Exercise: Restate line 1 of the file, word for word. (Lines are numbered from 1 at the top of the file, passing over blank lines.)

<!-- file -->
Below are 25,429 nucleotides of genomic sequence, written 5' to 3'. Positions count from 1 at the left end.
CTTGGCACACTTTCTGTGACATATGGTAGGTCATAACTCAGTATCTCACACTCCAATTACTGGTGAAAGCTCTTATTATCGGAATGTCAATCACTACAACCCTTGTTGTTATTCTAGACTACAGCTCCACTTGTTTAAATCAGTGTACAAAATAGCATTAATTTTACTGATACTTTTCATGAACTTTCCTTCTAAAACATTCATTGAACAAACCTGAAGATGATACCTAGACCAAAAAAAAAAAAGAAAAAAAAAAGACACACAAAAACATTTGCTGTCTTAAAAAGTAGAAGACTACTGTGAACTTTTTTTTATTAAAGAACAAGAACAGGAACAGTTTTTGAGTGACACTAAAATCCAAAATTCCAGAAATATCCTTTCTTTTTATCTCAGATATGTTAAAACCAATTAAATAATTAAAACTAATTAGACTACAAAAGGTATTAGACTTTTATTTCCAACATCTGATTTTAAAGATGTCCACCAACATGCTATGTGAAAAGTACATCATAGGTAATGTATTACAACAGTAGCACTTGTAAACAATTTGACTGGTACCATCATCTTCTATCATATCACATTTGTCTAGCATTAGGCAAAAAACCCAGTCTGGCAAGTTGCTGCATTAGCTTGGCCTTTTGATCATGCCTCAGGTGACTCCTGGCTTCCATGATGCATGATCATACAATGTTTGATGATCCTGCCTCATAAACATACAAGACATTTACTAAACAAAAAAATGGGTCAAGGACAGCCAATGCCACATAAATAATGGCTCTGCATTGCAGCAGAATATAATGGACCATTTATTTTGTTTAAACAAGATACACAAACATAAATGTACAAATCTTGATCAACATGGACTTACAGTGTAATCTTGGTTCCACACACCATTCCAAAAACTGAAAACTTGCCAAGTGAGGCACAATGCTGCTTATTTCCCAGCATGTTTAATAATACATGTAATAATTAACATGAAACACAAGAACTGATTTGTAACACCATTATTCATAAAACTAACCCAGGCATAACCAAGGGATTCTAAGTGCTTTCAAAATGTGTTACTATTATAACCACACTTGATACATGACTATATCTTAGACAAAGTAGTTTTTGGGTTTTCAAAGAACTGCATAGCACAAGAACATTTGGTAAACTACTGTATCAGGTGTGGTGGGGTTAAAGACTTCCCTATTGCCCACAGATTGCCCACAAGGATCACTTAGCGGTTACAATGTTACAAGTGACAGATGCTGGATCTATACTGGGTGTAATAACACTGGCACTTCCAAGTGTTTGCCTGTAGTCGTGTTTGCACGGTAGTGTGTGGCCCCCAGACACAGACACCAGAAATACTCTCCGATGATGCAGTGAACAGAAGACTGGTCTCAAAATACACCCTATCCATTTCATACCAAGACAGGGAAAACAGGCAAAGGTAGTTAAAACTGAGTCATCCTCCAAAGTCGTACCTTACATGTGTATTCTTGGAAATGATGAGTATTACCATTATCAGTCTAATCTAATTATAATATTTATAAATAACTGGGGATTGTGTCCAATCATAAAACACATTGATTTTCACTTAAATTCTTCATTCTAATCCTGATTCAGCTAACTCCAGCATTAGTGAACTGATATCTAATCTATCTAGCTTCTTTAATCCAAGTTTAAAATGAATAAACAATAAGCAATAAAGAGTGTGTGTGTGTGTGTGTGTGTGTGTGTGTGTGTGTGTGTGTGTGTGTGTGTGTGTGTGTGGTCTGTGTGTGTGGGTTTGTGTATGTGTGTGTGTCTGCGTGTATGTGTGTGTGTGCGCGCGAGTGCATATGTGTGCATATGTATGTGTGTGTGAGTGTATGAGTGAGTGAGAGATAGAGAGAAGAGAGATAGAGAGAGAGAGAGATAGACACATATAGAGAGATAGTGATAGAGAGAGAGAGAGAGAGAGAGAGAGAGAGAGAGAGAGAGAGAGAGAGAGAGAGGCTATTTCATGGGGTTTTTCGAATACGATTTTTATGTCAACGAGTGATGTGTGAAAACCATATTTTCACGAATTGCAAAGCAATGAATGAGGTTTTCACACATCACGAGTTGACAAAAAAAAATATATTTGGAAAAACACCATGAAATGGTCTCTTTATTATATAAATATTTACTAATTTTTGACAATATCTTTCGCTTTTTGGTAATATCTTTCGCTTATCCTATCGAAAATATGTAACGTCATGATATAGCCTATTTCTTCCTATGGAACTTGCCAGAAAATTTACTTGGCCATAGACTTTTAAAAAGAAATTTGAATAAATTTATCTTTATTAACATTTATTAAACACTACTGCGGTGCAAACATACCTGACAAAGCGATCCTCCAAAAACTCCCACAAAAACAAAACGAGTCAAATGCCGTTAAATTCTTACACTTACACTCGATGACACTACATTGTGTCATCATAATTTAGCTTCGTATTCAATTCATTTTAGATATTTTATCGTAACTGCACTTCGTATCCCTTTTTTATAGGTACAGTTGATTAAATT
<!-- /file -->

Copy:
Below are 25,429 nucleotides of genomic sequence, written 5' to 3'. Positions count from 1 at the left end.